How To Stop Your LEDS From Flickering, Buzzing, Glowing And Burning Out
Just because LEDs are more efficient and cost effective than other bulbs, doesn't mean they are problem free.
LEDs only provide light when an electrical voltage runs through them. If this voltage is not constant, flickering will happen.
This only affects LED bulbs because others like halogens and incandescent maintain enough heat to cover brief gaps in voltage. LEDs don't.
This should only be a problem when LEDs are installed with incompatible dimmer switches; it shouldn't happen when fitted to a regular light switch.
Why does it happen with dimmer switches?
Standard dimmer switches are designed to operate with incandescent or CFL bulbs of 40 watts or more.
A 40w incandescent bulb is equivalent to a 9w LED bulb, so when you fit your 9w LED into the fitting the wattage comes up short. IT is far below the minimum for the fitting which can cause problems.
How to solve it:
You'll need to get an electrician to upgrade your dimmer switch to one suitable for LEDs.
LED dimmers cost around £15 and an electrician should charge between £35 and £60 to install the switch, so it's affordable to make the change. Don't forget that you also need to make sure that the LEDs you buy are dimmable bulbs.
If you're not sure how to tell the difference between a dimmable bulb and a non-dimmable check out our quick guide on the topic.
Same as flickering - the wrong dimmer switch.
Why does the wrong dimmer switch cause buzzing as well as flickering?
Dimmer switches work by rapidly switching the electricity circuit to the bulb on and off which reduces the overall amount of energy flowing through the circuit and to the bulb. This is why the voltage sometimes has gaps in it which causes buzzing (and flickering).
How to solve it:
Ask an electrician to upgrade your dimmer switch to one that is compatible with LEDs (see the flickering section for estimated prices).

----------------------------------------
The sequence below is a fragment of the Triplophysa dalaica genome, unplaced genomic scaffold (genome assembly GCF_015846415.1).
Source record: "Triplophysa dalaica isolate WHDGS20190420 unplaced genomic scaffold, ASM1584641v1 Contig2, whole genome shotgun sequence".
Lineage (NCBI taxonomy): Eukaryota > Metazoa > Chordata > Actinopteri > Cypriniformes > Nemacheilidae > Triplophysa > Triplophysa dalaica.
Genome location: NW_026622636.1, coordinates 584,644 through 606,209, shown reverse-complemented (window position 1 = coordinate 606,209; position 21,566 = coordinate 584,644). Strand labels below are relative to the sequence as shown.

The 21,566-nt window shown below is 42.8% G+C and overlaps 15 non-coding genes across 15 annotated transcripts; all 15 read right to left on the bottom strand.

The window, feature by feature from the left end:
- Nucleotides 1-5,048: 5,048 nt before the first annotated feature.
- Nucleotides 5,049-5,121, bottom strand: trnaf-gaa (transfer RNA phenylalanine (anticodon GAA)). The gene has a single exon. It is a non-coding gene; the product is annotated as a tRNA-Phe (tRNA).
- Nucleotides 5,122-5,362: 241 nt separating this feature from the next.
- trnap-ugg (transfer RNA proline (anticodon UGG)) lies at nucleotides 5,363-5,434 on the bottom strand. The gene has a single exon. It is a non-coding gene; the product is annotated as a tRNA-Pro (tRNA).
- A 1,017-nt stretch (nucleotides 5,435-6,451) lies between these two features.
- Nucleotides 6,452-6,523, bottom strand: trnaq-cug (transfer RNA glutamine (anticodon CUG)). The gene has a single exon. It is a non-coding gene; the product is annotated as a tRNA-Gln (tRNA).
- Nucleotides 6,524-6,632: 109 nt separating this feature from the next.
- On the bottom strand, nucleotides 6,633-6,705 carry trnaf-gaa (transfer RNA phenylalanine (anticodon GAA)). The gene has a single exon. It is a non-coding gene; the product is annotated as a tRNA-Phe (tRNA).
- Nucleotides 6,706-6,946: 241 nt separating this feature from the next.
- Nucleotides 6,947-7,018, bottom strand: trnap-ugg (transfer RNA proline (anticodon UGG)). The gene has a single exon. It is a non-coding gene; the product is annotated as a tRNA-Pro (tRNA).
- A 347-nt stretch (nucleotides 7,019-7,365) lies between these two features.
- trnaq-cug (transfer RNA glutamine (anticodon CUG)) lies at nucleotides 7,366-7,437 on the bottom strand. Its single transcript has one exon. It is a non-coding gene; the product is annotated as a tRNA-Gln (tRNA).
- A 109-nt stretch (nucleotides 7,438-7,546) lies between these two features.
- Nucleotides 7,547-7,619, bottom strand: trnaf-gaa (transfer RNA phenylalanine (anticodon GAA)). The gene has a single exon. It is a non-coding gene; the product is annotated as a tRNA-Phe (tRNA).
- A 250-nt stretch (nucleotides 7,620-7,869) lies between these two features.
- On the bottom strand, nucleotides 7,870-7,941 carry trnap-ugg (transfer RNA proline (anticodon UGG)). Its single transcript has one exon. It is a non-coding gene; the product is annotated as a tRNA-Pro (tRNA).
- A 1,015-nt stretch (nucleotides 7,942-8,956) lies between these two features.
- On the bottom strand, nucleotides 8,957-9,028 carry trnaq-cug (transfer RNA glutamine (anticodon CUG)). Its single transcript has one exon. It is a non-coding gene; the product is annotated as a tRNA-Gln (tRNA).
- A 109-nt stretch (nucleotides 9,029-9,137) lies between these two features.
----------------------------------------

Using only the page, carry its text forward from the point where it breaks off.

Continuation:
Glowing after switching off
A problem with your electricity circuit instead of your bulbs. Some light switches let through a residue of electricity, even when switched off.
Why does this residual electricity come through?
- The neutral wire in the circuit is not bonded to the earth or the earth wire is at too high a resistance so is therefore creating a small current which is “powering” your bulb.
- There is a tiny pick-up of electricity from cables running alongside each other due to electromagnetic induction. This low level induction from the live wire causes the bulb to glow.
Why does the residue of electricity make LEDs glow and not other bulbs?
The diodes in your LED bulb can use the very low level of current to create light (other bulbs can't do this). Glowing LEDs can be particularly noticeable when light bulbs are fitted with two-way switches, i.e. the same bulb is operated by two different light switches.
Is it a problem?
It won't damage your fitting or bulb, but it can be annoying and will cost you in electricity (albeit a very small amount).
How to solve it:
- Make sure wiring is earthed
- Install a zener diode
An electrician will be able to tell you whether the glowing is caused by the wiring not being earthed properly and fix this for you if this is a case. This should be easy to fix.
If the cause is cabling being too close, you could ask an electrician to install a zener diode which will regulate voltage of the electricity circuit your glowing LED is on.
A zener diode will block any residual voltage coming from the circuit and therefore solve the problem of your glowing lights.
It shouldn't take an electrician long to install a zener diode and the diode itself costs a couple of pounds so it should be a straightforward, affordable job.